BTW, kudos to the DC for using the term “homeless man” in the headline rather then lumping J. in with the transients who come here and cause almost all of the problems we’re facing with homelessness today. He and I and so many of the rest of us homeless people are residents of Boulder County, even if we live outdoors here.

When my time comes, I hope I’ll also die outdoors as a free man.

SCAM ALERT: “Homeless Vet Dying of Lung Cancer Needs Help”

Originally published on 7/1/2013 — Mr. Grant is long gone from our city, but there are others like him still here.


By Max R. Weller

I first posted about this scam on November 27th, 2012 in a piece entitled Panhandler alert: he’s neither disabled nor a vet.

Now, Richard Grant a.k.a. [Denver] King is flying a new sign, the wording of which is the title of this post. It’s the same old scam, however.

I discovered this on Saturday, as I was relaxing in the shade near the corner of N. Broadway & U.S. 36, reading and watching the world go by. I felt no need to play the role of humble beggar (nor did I do so yesterday). I wondered why Mr. Grant was out there for about six hours during the course of the day, however, since he never makes even half as much as the minimum hourly wage he could earn by flipping burgers at any greasy spoon restaurant. So, after I’d set up my nearby campsite…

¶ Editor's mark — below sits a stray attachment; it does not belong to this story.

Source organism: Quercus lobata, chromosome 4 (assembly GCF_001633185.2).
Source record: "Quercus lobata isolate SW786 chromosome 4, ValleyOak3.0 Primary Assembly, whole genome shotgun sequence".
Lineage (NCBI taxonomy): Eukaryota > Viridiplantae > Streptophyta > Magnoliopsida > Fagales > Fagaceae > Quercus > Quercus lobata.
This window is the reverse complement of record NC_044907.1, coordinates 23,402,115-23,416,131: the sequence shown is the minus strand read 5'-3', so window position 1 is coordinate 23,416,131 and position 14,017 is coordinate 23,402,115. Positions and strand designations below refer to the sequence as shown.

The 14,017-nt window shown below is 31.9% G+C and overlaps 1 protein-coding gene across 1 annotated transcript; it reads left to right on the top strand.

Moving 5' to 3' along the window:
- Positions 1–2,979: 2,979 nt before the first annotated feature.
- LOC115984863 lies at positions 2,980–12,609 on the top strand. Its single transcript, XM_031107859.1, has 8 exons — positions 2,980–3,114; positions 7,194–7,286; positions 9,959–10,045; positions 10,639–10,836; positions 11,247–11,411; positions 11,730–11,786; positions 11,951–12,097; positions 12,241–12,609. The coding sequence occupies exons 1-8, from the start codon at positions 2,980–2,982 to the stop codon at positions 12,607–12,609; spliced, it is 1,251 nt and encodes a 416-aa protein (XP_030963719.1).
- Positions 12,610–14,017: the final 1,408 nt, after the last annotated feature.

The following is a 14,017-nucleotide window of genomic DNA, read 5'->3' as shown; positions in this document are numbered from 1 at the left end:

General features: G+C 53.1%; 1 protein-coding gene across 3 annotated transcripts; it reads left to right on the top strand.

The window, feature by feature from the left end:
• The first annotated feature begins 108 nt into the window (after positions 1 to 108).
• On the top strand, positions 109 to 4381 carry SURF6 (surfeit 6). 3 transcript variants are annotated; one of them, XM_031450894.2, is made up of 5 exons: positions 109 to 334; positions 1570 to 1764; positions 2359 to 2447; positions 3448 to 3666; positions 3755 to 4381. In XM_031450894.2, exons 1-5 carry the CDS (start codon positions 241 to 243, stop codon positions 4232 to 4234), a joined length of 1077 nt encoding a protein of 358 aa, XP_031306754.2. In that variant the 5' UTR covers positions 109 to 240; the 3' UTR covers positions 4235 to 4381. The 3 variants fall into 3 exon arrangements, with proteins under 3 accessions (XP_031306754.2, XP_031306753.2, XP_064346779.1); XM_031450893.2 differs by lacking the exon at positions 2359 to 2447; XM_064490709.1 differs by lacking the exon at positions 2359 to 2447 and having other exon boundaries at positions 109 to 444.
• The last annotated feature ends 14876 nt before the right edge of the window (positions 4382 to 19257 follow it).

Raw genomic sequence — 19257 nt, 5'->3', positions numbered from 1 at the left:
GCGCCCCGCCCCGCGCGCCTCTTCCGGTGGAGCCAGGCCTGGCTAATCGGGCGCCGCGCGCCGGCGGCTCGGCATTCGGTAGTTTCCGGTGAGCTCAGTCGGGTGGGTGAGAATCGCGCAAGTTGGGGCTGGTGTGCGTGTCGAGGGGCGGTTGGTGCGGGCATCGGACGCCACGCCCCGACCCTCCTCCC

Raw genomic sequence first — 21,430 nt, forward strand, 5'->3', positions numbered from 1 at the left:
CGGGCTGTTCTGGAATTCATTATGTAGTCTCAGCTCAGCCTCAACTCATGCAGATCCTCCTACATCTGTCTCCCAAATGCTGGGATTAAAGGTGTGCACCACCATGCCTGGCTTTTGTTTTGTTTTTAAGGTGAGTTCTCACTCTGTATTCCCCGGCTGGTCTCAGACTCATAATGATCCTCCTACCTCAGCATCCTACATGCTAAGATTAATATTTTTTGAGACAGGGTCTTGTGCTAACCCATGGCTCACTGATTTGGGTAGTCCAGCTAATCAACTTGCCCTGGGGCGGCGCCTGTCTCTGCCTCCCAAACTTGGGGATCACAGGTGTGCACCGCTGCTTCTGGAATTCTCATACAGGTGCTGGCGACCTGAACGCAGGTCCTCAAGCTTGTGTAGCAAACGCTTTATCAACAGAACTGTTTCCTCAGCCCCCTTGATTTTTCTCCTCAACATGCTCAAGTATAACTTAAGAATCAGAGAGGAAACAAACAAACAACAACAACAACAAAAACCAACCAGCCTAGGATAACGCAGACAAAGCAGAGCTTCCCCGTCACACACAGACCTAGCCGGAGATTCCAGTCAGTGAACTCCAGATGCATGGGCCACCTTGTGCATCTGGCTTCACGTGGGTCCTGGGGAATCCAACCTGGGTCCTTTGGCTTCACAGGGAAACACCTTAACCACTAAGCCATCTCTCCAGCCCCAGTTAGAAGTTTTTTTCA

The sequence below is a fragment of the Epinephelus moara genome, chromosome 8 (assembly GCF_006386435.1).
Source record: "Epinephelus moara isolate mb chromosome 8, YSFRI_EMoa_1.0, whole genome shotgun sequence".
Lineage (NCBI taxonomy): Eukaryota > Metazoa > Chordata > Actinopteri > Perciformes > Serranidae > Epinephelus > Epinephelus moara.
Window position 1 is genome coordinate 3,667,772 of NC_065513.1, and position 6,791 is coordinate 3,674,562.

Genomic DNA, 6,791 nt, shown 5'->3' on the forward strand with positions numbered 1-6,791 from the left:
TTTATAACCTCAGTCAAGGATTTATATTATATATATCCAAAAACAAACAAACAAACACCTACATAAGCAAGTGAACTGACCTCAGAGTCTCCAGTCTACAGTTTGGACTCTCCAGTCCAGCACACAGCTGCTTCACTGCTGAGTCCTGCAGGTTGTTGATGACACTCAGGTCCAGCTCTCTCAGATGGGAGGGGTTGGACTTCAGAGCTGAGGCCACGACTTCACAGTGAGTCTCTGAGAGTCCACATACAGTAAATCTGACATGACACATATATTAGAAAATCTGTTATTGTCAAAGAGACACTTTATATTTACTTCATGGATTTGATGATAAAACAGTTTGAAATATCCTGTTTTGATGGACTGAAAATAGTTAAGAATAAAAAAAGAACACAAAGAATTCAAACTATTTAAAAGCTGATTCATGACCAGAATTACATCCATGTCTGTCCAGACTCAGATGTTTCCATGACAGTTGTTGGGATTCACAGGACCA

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Transient Migration exhausts Boulder Shelter’s supply of Red Cross disaster blankets

Blankets are a 30/70 blend of recycled wool and man-made fibers

A notice was posted on the north door of Boulder Shelter for the Homeless when I arrived there before 6AM this morning, to the effect that no more disaster blankets would be available for those sleeping outside for the rest of the summer. No mention was made as to whether these cheap but warm blankets (which wear out quickly and can’t be washed) would again be distributed this coming winter season at BSH (October through April).

It’s unfortunate that so many transients will obtain one or more blankets, then throw them away after a single night’s use; you can find them in ditches, on sidewalks, underneath bushes and trees, and littering open fields. The blankets, I mean . . .


Residents of other cities in Boulder County react to Mayor Suzanne Jones:

Excerpt from the Daily Camera — 

Several council members expressed a desire to pressure surrounding communities that they alleged ignore the issue of regional homelessness. The council was pleased with Longmont’s outlook, but criticized other county communities for their collective lack of involvement in serving, transitioning and then housing the homeless.

“We need to get them on board,” Councilwoman Lisa Morzel said. “This is a regional issue.”

Mayor Suzanne Jones, whose sister, Elise Jones, is a county commissioner, wondered aloud whether Boulder County officials might not “compel participation” from neighboring communities through withheld funds, or other punitive actions.

“I think it’s time to think about leverage,” Jones added.

A random sampling of the reactions of residents in other cities (besides Longmont) follows:

Okay, the dog is a ringer, but you get the point . . .


(This post e-mailed to Boulder City Council.) 

‘Stopping smartphone zombie children’